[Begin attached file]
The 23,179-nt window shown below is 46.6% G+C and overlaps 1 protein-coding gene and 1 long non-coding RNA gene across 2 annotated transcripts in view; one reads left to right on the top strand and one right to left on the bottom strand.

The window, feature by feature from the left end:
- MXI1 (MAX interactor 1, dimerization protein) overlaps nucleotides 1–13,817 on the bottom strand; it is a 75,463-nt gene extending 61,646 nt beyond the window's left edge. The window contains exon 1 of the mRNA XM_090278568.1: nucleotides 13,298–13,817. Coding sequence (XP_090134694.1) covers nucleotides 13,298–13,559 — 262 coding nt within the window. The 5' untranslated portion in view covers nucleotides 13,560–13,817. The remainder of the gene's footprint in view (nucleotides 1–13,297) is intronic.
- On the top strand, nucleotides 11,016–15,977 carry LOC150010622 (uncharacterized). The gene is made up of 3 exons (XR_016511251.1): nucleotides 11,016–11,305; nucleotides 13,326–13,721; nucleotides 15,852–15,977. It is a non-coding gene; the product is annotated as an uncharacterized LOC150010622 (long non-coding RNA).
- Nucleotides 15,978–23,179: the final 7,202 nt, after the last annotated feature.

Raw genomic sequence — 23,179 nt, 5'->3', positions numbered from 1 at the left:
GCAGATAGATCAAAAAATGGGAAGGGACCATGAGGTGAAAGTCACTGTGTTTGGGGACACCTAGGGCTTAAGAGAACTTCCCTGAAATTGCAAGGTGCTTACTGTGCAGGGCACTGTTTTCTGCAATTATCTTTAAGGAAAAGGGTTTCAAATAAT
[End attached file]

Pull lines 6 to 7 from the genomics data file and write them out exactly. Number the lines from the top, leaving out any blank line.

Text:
Raw genomic sequence — 23,179 nt, 5'->3', positions numbered from 1 at the left:
GCAGATAGATCAAAAAATGGGAAGGGACCATGAGGTGAAAGTCACTGTGTTTGGGGACACCTAGGGCTTAAGAGAACTTCCCTGAAATTGCAAGGTGCTTACTGTGCAGGGCACTGTTTTCTGCAATTATCTTTAAGGAAAAGGGTTTCAAATAAT